Clint Eastwood, while an amazing force of nature on his own, couldn’t have done every stunt of his career all on his own.
That’s where viewers would get to see double instead. That is, Wayne “Buddy” Van Horn would fill in as his trusted stuntman. The two had formed an iconic and everlasting bond in the film industry.
Sadly, Van Horn passed away on May 11 at the age of 92. He had spent over 60 years working in the TV, movie, and stage world. His career revolved around being a professional horseman, stuntman, actor, stunt coordinator, and film director. He directed “The Dead Pool,” “Any Which Way You Can,” and “Pink Cadillac,” all of which had Eastwood as the leading man.
Van Horn could go from stunt double to the director, proving just how deep his knowledge of movie-making truly was.
Eastwood remembered his longtime friend by telling Variety, “Buddy has saved my life throughout the years. He took all my hits. I will miss our talks as he always made me laugh. He was a true friend.”
Clint Eastwood and Buddy Van Horn Relationship
Van Horn worked alongside Clint Eastwood for over 30 films. As an expert on a horse, a Western star like Eastwood needed someone with Van Horn’s skill around. So he never let him get too far.
The two started their working relationship in 1967 when Van Horn appeared as Eastwood’s stunt double. Some of his stunt credits include movies like “The Rookie,” “Dirty Harry,” “Space Cowboys,” “Million Dollar Baby,” and “Gran Torino.” Van Horn was also the Malpaso Productions stunt coordinator and director.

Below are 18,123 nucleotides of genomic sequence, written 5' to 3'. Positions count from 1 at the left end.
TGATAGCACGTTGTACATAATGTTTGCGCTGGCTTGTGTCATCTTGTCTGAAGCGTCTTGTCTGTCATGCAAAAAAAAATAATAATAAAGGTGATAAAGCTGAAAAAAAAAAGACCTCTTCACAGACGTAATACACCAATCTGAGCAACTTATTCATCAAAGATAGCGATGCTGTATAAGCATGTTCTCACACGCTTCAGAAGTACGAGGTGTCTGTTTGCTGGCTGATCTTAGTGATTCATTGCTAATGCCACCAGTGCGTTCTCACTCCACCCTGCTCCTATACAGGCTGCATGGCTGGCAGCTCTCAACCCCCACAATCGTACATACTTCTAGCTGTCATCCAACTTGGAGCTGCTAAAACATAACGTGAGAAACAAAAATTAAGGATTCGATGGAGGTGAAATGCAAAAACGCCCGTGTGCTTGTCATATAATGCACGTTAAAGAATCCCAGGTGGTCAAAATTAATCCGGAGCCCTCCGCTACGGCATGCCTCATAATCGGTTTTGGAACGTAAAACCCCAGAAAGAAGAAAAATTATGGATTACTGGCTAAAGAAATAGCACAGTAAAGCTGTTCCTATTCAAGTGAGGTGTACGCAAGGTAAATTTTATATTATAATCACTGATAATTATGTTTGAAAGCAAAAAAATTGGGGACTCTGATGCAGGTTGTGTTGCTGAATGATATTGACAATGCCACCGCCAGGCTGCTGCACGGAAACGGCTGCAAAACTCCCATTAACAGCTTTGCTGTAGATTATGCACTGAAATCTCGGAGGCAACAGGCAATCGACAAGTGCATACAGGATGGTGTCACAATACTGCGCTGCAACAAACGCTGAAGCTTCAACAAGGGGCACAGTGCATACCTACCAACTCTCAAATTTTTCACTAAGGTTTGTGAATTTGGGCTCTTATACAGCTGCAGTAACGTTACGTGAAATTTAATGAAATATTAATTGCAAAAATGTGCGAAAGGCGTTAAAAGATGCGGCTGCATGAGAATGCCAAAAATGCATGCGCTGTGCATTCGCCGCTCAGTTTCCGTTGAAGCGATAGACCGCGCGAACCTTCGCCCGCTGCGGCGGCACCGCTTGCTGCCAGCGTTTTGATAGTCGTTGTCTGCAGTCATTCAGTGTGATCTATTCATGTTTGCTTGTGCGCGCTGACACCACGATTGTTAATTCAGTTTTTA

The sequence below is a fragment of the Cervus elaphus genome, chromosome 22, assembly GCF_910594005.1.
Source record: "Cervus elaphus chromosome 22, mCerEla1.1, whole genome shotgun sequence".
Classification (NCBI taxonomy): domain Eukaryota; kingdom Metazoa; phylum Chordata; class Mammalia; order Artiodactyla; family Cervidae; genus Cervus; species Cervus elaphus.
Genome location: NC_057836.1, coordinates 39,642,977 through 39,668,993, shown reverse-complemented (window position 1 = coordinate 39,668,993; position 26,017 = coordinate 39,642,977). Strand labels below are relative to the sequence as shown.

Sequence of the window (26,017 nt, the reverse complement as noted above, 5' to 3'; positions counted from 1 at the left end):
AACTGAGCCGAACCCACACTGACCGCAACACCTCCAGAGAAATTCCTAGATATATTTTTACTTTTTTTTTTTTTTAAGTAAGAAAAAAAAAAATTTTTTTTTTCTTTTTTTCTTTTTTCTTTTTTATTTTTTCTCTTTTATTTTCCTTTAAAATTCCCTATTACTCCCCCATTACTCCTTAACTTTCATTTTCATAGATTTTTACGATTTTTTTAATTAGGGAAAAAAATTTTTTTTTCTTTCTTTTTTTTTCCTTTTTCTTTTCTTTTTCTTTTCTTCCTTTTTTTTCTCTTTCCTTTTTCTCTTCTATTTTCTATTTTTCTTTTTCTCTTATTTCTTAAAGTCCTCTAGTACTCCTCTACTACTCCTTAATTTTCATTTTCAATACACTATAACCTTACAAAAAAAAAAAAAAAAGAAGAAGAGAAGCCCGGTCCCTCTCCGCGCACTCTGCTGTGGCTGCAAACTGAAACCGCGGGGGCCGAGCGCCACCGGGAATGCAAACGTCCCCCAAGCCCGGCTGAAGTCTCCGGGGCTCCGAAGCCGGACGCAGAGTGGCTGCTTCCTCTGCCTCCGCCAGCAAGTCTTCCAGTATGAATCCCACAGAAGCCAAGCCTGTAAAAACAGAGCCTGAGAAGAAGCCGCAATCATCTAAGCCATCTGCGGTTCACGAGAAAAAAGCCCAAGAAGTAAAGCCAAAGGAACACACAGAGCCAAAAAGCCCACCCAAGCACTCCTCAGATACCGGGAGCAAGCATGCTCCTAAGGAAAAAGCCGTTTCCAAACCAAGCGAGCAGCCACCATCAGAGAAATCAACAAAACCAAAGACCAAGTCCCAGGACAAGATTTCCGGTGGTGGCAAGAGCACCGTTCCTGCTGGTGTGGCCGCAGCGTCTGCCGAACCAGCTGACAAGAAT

The respect and admiration seemed to have gone both ways. In a 2011 interview with The Independent, Van Horn talked about the experience of working with Clint Eastwood. Mostly, he said just how stubborn and resilient Eastwood is.
“There’s been a couple of times that he’s wanted to do something and I talked him out of it. He’s a pretty physical guy and likes to do his own stunts. Some of the things he does were pretty easy to get banged up. I’ve tried to talk him out of it sometimes, but not very successfully most of the time. He went ‘n’ did ’em anyway, several of ’em,” Van Horn said.
He also was a stunt double for well-known actors like Gregory Peck, Jimmy Stewart, and Lee Marvin.
According to Van Horn’s obituary notice in the LA Times, “Buddy was born on the back lot of Universal Studios in Universal City, California where his father worked as a veterinarian for the studio’s horses & large animals. He began riding at a young age and liked to tell stories about riding his pony for miles in the undeveloped valleys and canyons surrounding North Hollywood.”